Reading stories and making connections
We will read together a traditional story, retold at lower B1 level (from which country it comes will be a surprise!) and think about what connections we can encourage learners to make. We will explore the story’s connections with other stories as well as ‘real life’, and evaluate the kinds of activities which reveal these connections.
The overall aim is to take a traditional folk tale from Korea (often called ‘The Tiger’s Whisker’) and to explore how, after reading it, learners can be encouraged to explore the connections it suggests, such as intertextual connections with other narratives, connections with the real world, and so on.
Following a standard pre-reading strategy, the presenter will first show participants two illustrations from the story and ask them to predict the plot of story (the chatbox will be used here). But this procedure has a further agenda to that of encouraging prediction: very probably participants’ predictions will be predicated on other folkloric narratives they know, and this will provide an excellent introductory example of how we inevitably ‘map’ narratives on what we know, automatically making connections.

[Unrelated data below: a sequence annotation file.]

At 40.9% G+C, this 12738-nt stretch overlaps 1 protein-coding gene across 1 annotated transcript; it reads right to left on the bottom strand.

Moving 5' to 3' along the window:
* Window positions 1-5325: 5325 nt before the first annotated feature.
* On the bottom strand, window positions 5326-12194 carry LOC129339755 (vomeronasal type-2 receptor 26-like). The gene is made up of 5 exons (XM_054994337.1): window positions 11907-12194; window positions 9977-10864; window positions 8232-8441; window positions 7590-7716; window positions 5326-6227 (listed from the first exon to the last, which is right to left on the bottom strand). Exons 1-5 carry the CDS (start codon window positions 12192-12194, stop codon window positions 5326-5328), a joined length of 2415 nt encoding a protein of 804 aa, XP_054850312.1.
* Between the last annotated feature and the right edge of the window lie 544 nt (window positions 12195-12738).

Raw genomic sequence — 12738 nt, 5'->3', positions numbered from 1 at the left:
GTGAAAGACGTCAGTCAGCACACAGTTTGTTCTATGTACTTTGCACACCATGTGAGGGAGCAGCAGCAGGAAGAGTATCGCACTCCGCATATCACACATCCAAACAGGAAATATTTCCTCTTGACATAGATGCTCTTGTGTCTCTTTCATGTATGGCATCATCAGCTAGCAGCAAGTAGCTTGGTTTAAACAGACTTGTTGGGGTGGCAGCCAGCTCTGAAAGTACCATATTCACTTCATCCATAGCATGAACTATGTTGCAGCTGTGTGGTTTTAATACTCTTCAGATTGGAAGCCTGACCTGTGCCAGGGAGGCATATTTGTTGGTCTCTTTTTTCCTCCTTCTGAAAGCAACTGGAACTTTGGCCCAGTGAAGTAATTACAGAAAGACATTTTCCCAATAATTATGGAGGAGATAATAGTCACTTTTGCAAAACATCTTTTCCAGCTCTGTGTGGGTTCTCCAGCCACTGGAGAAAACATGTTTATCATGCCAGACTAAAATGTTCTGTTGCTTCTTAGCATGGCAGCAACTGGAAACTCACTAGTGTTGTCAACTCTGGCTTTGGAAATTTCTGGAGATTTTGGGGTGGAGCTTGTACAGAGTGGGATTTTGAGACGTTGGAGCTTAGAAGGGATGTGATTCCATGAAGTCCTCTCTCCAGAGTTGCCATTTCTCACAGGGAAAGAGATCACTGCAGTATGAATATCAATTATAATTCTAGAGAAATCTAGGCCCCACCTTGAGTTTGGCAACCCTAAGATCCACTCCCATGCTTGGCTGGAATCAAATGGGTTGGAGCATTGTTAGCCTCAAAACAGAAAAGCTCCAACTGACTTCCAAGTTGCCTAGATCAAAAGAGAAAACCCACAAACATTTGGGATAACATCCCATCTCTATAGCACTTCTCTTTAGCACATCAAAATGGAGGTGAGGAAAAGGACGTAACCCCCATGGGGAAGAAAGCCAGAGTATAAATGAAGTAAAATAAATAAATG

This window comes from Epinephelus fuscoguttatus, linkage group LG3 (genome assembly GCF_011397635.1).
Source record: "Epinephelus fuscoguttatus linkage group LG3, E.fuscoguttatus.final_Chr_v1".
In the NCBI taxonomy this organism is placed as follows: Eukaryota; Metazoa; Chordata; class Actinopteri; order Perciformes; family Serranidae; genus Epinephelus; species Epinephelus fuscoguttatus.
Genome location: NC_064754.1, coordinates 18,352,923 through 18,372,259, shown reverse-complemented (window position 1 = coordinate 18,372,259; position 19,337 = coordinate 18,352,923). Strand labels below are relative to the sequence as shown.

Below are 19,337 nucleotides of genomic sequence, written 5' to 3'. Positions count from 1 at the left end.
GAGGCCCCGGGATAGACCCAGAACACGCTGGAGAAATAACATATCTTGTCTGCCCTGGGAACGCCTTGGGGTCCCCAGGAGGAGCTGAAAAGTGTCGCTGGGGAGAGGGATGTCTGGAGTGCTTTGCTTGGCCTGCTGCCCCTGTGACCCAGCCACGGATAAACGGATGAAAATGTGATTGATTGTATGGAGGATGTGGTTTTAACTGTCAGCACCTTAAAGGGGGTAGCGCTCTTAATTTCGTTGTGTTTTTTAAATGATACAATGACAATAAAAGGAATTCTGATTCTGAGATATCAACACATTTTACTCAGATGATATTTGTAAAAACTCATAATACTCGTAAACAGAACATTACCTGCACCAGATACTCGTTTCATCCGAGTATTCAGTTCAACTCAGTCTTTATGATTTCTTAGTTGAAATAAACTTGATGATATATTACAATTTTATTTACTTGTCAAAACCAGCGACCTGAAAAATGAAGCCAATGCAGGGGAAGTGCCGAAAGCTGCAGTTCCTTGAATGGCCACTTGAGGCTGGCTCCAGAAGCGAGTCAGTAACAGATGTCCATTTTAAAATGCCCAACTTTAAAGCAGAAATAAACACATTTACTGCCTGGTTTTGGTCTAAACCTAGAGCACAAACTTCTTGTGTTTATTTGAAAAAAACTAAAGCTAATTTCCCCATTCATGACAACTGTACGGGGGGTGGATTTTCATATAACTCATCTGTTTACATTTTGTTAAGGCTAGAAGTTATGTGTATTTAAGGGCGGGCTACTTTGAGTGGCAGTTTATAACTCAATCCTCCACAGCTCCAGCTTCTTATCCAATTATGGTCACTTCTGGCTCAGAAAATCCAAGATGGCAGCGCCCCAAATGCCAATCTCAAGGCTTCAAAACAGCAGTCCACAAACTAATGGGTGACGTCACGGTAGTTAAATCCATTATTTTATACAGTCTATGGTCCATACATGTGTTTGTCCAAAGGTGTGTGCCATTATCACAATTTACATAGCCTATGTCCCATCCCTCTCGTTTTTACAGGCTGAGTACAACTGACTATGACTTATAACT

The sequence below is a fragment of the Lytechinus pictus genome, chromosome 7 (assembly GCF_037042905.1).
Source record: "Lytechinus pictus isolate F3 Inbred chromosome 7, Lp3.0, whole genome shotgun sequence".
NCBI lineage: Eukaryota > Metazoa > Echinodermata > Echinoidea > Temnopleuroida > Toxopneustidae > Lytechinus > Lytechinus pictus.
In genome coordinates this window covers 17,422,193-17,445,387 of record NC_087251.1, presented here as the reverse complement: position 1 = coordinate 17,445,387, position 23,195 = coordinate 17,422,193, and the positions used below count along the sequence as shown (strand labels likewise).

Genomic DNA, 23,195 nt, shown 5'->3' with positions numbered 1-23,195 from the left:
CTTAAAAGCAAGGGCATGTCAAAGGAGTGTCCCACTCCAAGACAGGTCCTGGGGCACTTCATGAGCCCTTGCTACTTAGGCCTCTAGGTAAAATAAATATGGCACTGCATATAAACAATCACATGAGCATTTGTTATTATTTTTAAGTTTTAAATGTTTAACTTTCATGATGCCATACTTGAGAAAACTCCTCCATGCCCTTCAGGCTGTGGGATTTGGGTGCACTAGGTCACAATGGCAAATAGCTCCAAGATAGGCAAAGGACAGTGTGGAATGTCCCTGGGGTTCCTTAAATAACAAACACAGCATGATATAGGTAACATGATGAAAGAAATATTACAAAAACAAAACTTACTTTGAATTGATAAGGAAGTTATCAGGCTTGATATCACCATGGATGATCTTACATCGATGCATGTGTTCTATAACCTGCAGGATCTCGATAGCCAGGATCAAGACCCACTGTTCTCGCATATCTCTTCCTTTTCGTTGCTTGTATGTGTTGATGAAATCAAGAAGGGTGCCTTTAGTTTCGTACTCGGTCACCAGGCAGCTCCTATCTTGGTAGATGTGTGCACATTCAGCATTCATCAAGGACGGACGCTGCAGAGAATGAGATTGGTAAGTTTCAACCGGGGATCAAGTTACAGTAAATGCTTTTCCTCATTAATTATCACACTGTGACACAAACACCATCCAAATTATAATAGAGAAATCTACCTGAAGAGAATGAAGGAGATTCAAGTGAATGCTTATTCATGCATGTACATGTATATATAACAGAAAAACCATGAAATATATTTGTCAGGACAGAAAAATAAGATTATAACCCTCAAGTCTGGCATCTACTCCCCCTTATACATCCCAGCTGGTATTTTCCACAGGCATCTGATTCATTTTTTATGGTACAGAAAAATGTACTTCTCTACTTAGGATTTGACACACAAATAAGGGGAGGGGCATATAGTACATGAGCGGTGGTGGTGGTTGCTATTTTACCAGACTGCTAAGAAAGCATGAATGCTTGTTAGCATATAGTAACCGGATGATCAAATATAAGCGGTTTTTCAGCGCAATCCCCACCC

Then we will read the story and participants will briefly brainstorm what they think are the most obvious features to exploit in class.
The presenter will then show participants a list of elements that indicate connections that can be made. The list (not intended as exhaustive) will include: intertextuality (in particular with reference to characters, plot and themes); connections to the real world (places, objects and events); connections to the learners’ own lives. Participants will suggest which of the connections seem to them the most productive and stimulating to explore (the poll and chatbox facilities will be used here).
The presenter will then show participants some activity types which are intended to facilitate the connection-making process, which participants will be invited to rank and then discuss.
A graduate in English literature from Oxford University, Robert taught in Spain, Greece and England before moving to Italy. He taught English for many years at the universities of Verona and Milan and is now an author and teacher-trainer. He speaks at TESOL, IATEFL and British Council conferences worldwide and is coordinator of the IATEFL Literature Special Interest Group.